Update 2:43 p.m.:
The American Civil Liberties Union’s Indiana Chapter is taking the Bureau of Motor Vehicles to court over the BMV commissioner’s role in denying specialty license plates to a gay youth support group.
The Bureau of Motor Vehicles revoked the Indiana Youth Group’s specialty license plates in March of 2012 because the organization improperly gave away some of its plates, a violation of its contract with the state agency.
IYG filed an appeal and an administrative law judge overturned the BMV’s decision. BMV Commissioner Scott Waddell then stepped in, halting the judge’s ruling and sending the case back to the judge for further clarification.
ACLU-Indiana legal director Ken Falk says his organization is now filing a lawsuit on behalf of IYG, asking the federal court to keep Waddell out of the case.
“The commissioner issued the decision in 2012 revoking the license plate and then here we are in 2013, the commissioner is sitting as the judge,” he says. “And if there’s one clear principle of due process it’s that any decision maker has to be impartial and by definition you are not impartial if you made the original decision.”
IYG Executive Director Mary Byrne says she just wants the whole process to be over:
“It is getting to be very vindictive at this point,” she says. “I just feel like they’re out to get us no matter what.”
A BMV spokesman says the agency does not comment on pending litigation.
A bureau of motor vehicles administrative judge ruled the bureau improperly suspended the Indiana Youth Group plates, saying the group that provides support to gay and lesbian young people had not improperly sold or auctioned some low-numbered plates.
BMV Spokesman Josh Gillespie says Commissioner Scott Waddell wants clarification of the judge’s definition of the words “sell” or “auction” among other legal issues, and that could mean a delay in the return of those plates.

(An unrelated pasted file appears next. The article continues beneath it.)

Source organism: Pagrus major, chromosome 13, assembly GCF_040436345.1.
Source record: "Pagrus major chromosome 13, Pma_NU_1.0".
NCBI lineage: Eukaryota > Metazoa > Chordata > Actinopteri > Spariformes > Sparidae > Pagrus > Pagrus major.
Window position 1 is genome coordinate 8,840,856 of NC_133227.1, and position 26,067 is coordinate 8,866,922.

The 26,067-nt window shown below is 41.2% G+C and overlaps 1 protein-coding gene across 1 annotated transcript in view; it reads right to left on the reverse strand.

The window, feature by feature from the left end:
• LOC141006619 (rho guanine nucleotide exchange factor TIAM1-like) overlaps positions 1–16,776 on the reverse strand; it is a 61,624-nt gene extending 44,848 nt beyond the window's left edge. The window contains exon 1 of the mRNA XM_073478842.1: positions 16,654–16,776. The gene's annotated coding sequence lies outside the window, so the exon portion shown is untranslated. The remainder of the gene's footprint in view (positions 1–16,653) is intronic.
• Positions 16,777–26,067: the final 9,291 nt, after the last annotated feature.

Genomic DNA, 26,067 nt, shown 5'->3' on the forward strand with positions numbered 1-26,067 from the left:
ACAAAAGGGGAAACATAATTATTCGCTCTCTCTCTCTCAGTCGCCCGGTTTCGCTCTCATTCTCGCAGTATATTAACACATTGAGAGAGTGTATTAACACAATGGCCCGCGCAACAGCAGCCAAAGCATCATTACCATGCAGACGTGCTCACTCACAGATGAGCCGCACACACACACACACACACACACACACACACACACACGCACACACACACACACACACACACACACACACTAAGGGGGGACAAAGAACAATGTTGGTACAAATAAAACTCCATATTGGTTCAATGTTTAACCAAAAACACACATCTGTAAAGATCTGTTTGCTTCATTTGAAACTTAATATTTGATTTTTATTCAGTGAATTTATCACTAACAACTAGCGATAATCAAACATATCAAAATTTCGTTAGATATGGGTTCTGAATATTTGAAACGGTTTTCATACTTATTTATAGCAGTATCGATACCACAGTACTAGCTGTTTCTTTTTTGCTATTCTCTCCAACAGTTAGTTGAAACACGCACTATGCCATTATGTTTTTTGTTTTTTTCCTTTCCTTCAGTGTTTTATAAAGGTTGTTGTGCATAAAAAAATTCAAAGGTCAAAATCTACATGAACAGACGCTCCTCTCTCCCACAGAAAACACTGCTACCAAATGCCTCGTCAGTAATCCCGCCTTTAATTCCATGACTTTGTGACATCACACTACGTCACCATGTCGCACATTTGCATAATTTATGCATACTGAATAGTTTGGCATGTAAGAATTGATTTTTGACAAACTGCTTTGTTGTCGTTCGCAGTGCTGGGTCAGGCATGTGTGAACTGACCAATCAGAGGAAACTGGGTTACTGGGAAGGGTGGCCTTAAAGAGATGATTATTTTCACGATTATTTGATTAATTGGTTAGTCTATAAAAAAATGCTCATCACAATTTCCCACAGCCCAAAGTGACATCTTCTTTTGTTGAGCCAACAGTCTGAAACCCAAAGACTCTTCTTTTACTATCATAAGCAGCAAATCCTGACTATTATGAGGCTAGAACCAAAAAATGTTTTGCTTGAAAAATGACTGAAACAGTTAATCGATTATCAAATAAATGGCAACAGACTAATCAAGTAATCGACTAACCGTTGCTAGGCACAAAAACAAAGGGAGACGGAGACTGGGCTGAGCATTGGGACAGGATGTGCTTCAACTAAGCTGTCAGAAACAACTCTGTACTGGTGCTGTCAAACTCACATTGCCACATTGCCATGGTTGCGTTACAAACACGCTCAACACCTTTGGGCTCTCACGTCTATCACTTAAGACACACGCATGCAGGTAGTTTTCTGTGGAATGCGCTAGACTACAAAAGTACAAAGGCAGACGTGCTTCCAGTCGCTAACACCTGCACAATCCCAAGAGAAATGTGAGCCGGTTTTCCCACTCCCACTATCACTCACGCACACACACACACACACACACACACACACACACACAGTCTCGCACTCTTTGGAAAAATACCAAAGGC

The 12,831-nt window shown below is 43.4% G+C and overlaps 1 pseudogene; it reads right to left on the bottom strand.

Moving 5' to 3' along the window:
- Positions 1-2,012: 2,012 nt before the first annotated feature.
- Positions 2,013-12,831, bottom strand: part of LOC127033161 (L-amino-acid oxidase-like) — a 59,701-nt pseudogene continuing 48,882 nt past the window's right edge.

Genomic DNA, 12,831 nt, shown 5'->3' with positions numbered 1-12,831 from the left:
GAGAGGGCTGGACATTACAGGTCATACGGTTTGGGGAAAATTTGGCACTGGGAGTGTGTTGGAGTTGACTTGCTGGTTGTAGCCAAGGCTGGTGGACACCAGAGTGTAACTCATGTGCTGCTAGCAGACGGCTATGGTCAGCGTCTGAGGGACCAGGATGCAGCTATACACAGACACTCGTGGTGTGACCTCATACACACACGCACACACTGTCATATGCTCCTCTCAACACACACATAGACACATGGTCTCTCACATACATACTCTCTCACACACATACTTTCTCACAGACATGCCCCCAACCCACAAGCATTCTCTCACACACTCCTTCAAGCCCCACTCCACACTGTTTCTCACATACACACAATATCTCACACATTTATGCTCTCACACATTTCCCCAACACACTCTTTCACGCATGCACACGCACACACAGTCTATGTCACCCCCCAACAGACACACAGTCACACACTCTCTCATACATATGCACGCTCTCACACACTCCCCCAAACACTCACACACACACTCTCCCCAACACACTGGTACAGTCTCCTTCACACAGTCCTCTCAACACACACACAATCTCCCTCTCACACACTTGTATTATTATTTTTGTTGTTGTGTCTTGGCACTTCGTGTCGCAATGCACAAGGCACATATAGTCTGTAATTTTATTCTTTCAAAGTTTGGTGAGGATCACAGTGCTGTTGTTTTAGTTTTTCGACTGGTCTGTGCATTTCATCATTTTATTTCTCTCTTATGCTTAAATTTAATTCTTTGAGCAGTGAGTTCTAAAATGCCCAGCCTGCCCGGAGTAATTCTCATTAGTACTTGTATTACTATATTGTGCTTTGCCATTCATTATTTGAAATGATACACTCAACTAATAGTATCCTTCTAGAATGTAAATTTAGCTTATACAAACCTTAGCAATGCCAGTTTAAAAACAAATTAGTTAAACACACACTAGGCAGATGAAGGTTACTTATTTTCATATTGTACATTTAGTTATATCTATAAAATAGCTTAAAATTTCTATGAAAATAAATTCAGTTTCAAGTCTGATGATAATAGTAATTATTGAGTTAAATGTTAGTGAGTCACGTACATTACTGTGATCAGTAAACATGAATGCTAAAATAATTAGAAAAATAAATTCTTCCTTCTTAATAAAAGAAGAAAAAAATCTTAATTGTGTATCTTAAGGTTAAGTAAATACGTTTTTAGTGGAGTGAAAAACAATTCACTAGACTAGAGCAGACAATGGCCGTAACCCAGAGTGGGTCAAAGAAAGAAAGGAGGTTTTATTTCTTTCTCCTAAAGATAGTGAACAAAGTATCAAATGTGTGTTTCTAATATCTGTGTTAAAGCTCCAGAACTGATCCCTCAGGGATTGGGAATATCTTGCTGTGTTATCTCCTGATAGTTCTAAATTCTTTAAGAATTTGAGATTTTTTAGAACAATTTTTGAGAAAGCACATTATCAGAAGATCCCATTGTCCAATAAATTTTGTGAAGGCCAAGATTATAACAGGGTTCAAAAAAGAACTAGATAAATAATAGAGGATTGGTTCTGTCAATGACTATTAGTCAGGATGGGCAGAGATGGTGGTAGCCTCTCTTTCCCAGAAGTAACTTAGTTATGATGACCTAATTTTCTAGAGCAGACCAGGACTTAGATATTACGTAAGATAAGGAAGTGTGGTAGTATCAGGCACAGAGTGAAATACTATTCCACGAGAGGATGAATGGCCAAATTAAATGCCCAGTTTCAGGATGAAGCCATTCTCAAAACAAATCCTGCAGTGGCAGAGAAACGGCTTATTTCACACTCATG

“With respect to whether IYG was selling or auctioning a low-number plate, by what the definition of ‘sell’ and ‘auction’ is a determination that IYG was neither selling nor auctioning low-number plates,” Gillespie says.
Gillespie also says it is important for the BMV to have that clarity since two other specialty plate cases involving 4-H Foundation and the Greenways Foundation have been suspended and are under review.
“Not saying that it will but it could potentially impact these other plates. There is not direct equation, but we want to make sure that we are finding out everything possible within this particular non-final order,” Gillespie says.
The ruling gave the BMV 18 days to ask the judge to reconsider and 30 days to reinstate the specialty plates for sale.
Gillespie says it is his understanding that this will reset the clock on the case, meaning the 30 day window will start when the judge issues the clarified ruling.
Waddell has also said that he has the final say over the plates, regardless of the administrative judge rules. He suspended the plate last year after getting complaints from 20 Republican state senators.
Network Indiana contributed to this report.